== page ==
Objectives: We sought to investigate the usefulness of integrated positron emission tomography (PET) and computed tomography (CT) for in vivo characterization of an angiogenesis-directed molecular intervention. Background: Controversies about the effectiveness of molecular therapies for cardiovascular disease have prompted the need for more powerful noninvasive imaging techniques. Methods: In a model of regional adenoviral transfer of the VEGF121 gene to myocardium of healthy pigs, PET-CT using multiple molecular-directed radiotracers was employed. Results: Two days after gene transfer, successful transgene expression was noninvasively confirmed by a reporter probe targeting co-expressed HSV1-sr39tk reporter gene. The CT-derived ventricular function and morphology remained unaltered (left ventricular ejection fraction 57 ± 5% in adenovirus-injected animals vs. 53 ± 5% in controls; p = 0.36). Increased regional perfusion was identified in areas overexpressing VEGF (myocardial blood flow during adenosine-induced vasodilation 1.47 ± 0.49 vs. 1.14 ± 0.27 ml/g/min in remote areas; p = 0.01), corroborating in vivo effects on microvascular tone and permeability. Finally, regional angiogenesis-associated αvβ3 integrin expression was not enhanced, suggesting little contribution to the perfusion increase. Fusion of CT morphology and tracer-derived molecular signals allowed for accurate regional localization of biologic signals. Findings were validated by control vectors, sham-operated animals, and ex vivo tissue analysis. Conclusions: Integrated PET-CT has the potential to dissect cardiovascular biologic mechanisms from gene expression to physiologic function and morphology. The VEGF overexpression in healthy myocardium increases myocardial perfusion without significant up-regulation of αvβ3 integrin adhesion molecules early after the intervention.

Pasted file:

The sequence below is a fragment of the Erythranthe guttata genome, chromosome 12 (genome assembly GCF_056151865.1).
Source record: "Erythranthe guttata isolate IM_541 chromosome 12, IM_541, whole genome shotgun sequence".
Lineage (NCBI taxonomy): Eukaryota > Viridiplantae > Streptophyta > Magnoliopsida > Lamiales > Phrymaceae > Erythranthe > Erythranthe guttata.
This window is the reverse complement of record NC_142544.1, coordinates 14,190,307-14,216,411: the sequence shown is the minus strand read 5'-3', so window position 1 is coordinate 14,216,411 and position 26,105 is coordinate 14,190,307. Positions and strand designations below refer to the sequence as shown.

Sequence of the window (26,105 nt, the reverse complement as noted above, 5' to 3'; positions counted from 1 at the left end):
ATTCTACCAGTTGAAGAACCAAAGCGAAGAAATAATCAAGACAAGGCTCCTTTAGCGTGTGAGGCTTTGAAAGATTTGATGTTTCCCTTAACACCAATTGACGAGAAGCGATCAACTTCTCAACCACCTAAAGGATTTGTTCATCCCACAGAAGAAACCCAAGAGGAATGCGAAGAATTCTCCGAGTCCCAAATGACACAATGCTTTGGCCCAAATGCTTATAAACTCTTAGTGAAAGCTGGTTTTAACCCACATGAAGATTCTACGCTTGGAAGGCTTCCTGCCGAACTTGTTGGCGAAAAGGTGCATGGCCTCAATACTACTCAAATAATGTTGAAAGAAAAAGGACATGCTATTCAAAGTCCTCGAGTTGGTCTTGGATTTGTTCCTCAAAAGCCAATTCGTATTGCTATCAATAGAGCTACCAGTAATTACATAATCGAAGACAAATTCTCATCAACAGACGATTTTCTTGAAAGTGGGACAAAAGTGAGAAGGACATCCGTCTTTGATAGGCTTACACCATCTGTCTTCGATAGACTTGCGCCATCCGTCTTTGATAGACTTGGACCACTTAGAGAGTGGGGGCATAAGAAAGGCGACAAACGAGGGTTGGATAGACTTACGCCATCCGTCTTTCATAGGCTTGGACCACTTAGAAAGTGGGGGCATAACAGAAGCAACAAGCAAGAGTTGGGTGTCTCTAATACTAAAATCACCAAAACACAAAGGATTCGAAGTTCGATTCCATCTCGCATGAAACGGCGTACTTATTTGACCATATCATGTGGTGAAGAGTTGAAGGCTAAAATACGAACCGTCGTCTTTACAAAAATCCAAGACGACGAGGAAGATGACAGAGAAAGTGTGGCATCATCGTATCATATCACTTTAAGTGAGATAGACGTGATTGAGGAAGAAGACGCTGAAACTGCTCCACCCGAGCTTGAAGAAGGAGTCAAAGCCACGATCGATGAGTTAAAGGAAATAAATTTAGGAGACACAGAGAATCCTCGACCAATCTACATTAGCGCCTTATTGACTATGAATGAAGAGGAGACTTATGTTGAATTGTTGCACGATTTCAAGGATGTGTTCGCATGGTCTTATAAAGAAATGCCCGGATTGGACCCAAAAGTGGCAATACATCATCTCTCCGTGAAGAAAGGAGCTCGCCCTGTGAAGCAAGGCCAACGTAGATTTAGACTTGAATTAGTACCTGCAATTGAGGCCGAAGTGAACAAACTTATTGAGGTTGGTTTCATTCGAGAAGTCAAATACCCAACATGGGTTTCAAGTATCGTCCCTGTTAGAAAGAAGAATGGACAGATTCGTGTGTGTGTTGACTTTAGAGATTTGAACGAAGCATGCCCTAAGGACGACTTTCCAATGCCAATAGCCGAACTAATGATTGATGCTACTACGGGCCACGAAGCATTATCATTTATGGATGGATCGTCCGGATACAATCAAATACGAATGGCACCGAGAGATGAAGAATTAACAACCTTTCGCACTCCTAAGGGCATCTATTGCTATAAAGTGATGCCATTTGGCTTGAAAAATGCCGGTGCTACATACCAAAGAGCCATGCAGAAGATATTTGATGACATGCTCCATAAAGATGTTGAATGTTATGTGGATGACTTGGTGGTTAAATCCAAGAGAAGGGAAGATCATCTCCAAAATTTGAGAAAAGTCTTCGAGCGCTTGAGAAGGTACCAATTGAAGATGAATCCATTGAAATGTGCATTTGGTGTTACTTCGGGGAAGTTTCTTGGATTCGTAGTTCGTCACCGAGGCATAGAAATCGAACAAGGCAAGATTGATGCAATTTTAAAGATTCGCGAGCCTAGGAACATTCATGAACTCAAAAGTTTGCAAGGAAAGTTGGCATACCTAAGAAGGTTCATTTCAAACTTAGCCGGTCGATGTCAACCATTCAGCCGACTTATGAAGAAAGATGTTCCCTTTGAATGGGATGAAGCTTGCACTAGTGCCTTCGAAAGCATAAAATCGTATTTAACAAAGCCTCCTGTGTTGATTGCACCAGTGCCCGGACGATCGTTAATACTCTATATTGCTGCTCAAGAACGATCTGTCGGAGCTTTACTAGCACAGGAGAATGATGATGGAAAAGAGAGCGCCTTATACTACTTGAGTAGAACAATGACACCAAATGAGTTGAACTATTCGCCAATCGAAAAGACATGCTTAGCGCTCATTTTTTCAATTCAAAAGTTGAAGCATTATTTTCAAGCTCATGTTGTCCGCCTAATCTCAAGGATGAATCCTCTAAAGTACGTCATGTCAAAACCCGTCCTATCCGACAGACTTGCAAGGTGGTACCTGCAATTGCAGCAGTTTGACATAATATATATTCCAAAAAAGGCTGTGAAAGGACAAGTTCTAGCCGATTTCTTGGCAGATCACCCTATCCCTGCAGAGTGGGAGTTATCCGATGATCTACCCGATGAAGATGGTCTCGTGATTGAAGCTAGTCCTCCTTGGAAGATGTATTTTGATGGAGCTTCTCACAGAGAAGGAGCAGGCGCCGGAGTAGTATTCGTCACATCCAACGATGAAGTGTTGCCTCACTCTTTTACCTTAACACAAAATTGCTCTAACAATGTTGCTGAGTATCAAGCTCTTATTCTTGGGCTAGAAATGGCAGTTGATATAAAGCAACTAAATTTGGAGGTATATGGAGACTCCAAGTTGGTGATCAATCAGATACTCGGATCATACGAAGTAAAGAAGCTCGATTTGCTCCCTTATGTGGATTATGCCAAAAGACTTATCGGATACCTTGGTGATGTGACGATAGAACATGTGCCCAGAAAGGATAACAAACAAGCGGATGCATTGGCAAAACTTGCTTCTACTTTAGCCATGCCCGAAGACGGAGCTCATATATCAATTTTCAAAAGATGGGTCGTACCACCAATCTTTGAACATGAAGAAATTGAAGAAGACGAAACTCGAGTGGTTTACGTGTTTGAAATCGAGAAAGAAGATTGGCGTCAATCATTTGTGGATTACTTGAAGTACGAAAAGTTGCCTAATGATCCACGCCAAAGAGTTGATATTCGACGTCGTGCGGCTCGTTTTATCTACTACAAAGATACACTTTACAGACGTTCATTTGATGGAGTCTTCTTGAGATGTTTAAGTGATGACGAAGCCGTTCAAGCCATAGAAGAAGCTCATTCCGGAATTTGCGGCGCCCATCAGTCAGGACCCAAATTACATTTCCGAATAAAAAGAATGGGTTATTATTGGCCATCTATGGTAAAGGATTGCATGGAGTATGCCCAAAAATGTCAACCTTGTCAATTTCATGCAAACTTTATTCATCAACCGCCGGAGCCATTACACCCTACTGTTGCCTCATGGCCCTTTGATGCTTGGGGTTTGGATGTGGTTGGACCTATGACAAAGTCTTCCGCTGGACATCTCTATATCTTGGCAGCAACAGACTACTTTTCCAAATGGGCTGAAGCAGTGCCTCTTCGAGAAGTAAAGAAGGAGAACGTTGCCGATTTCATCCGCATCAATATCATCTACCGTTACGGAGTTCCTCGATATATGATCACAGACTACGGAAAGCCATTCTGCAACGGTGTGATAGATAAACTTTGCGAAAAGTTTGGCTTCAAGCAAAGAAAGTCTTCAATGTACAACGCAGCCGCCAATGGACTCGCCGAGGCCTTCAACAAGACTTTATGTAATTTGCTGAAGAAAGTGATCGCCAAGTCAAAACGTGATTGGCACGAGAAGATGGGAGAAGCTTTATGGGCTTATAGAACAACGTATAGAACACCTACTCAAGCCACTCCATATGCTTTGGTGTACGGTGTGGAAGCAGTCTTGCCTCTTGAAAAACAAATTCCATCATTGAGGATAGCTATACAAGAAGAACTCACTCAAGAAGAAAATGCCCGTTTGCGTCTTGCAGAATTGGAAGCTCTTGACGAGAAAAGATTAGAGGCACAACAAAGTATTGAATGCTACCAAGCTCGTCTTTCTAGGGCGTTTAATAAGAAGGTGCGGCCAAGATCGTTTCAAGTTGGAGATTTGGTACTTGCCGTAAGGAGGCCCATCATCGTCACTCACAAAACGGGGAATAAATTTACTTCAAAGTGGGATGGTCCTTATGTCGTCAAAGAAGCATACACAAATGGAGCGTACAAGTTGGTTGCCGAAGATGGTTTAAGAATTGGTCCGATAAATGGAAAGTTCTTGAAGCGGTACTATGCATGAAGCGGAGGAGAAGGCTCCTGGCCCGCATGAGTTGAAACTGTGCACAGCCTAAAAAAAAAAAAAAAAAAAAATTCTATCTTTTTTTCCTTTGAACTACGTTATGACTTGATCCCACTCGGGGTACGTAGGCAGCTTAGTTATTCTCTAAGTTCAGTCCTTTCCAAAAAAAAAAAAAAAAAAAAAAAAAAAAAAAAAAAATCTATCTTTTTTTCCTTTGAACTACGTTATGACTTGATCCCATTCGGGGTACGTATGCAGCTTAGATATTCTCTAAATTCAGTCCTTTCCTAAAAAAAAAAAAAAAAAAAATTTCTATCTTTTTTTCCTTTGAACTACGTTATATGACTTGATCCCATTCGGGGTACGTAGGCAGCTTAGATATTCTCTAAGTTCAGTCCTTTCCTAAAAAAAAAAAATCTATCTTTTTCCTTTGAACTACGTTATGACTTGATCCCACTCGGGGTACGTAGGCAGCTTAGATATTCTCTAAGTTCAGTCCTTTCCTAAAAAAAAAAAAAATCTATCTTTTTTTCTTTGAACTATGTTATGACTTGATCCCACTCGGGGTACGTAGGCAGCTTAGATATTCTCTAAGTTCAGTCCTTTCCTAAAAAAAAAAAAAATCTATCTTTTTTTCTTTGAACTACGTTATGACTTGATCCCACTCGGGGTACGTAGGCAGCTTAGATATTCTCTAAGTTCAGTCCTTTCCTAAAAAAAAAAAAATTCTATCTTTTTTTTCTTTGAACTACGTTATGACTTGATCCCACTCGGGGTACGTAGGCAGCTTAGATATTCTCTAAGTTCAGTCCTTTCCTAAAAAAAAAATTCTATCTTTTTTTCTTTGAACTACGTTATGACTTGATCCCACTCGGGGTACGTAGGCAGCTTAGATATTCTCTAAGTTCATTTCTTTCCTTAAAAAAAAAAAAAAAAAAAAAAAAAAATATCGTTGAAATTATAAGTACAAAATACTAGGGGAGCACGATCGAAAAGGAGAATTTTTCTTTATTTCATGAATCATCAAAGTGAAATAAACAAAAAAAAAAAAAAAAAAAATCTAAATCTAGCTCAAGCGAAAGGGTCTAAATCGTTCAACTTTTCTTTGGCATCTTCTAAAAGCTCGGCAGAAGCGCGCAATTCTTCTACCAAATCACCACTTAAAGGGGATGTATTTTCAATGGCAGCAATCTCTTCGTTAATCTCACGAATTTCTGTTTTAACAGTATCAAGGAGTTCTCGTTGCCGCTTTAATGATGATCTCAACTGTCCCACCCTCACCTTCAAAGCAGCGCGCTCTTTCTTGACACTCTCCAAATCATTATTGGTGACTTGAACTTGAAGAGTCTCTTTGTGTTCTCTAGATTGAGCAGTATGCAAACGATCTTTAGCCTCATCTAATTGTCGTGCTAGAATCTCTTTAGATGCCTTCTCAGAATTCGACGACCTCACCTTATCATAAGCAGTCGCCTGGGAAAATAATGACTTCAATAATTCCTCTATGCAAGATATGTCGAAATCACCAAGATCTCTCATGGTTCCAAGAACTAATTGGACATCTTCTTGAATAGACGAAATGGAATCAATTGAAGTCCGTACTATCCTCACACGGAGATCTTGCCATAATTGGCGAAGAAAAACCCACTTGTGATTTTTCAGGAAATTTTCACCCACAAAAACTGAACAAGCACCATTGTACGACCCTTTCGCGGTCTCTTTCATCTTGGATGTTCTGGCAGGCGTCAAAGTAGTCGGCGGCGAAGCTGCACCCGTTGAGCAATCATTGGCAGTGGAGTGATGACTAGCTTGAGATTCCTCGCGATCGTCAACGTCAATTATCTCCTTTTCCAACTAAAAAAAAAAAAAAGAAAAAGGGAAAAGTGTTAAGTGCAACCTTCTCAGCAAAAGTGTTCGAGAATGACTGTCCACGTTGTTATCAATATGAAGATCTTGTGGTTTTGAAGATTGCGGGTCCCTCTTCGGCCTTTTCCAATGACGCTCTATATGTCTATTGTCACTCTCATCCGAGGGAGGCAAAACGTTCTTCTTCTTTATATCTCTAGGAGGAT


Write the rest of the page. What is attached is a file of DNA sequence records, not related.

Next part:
ASJC Scopus subject areas
- Cardiology and Cardiovascular Medicine